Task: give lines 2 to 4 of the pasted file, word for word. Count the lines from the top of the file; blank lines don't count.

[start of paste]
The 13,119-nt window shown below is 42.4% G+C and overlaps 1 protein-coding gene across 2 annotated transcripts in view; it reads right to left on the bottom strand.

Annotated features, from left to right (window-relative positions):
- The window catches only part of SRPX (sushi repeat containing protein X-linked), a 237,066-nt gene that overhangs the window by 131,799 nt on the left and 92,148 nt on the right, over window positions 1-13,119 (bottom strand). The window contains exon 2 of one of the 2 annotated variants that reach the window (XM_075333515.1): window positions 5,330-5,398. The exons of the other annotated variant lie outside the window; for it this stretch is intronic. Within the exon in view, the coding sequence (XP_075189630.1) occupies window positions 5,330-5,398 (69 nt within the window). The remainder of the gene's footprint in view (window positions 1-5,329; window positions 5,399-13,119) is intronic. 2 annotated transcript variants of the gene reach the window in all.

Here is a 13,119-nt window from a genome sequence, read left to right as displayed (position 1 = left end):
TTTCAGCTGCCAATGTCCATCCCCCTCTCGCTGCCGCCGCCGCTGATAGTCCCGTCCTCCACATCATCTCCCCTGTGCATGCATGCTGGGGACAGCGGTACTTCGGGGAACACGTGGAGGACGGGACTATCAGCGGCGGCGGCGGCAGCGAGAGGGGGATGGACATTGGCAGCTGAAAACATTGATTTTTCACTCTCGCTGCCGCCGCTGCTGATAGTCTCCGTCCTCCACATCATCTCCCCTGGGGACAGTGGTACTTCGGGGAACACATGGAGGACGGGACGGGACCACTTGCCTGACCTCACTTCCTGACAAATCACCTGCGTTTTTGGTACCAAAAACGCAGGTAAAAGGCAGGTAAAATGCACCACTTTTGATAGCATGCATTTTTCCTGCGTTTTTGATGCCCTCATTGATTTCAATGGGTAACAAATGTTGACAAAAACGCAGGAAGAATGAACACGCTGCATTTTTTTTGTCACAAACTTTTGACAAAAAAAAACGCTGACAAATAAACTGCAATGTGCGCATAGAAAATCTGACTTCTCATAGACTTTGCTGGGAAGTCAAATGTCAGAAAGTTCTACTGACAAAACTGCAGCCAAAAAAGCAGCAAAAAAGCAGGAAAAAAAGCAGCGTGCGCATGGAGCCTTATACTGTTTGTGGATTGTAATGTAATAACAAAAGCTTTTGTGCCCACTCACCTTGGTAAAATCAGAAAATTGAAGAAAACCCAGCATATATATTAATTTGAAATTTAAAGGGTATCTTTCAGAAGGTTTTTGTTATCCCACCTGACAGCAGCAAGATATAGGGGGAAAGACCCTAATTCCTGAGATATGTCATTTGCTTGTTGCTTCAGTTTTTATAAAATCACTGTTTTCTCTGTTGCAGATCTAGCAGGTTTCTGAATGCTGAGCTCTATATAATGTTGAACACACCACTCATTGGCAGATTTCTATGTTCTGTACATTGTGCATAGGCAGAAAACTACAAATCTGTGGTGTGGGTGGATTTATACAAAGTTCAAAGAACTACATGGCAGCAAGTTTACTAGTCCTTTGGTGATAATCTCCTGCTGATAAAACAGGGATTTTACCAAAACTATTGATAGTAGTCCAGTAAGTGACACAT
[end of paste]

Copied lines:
Annotated features, from left to right (window-relative positions):
- The window catches only part of SRPX (sushi repeat containing protein X-linked), a 237,066-nt gene that overhangs the window by 131,799 nt on the left and 92,148 nt on the right, over window positions 1-13,119 (bottom strand). The window contains exon 2 of one of the 2 annotated variants that reach the window (XM_075333515.1): window positions 5,330-5,398. The exons of the other annotated variant lie outside the window; for it this stretch is intronic. Within the exon in view, the coding sequence (XP_075189630.1) occupies window positions 5,330-5,398 (69 nt within the window). The remainder of the gene's footprint in view (window positions 1-5,329; window positions 5,399-13,119) is intronic. 2 annotated transcript variants of the gene reach the window in all.

Here is a 13,119-nt window from a genome sequence, read left to right as displayed (position 1 = left end):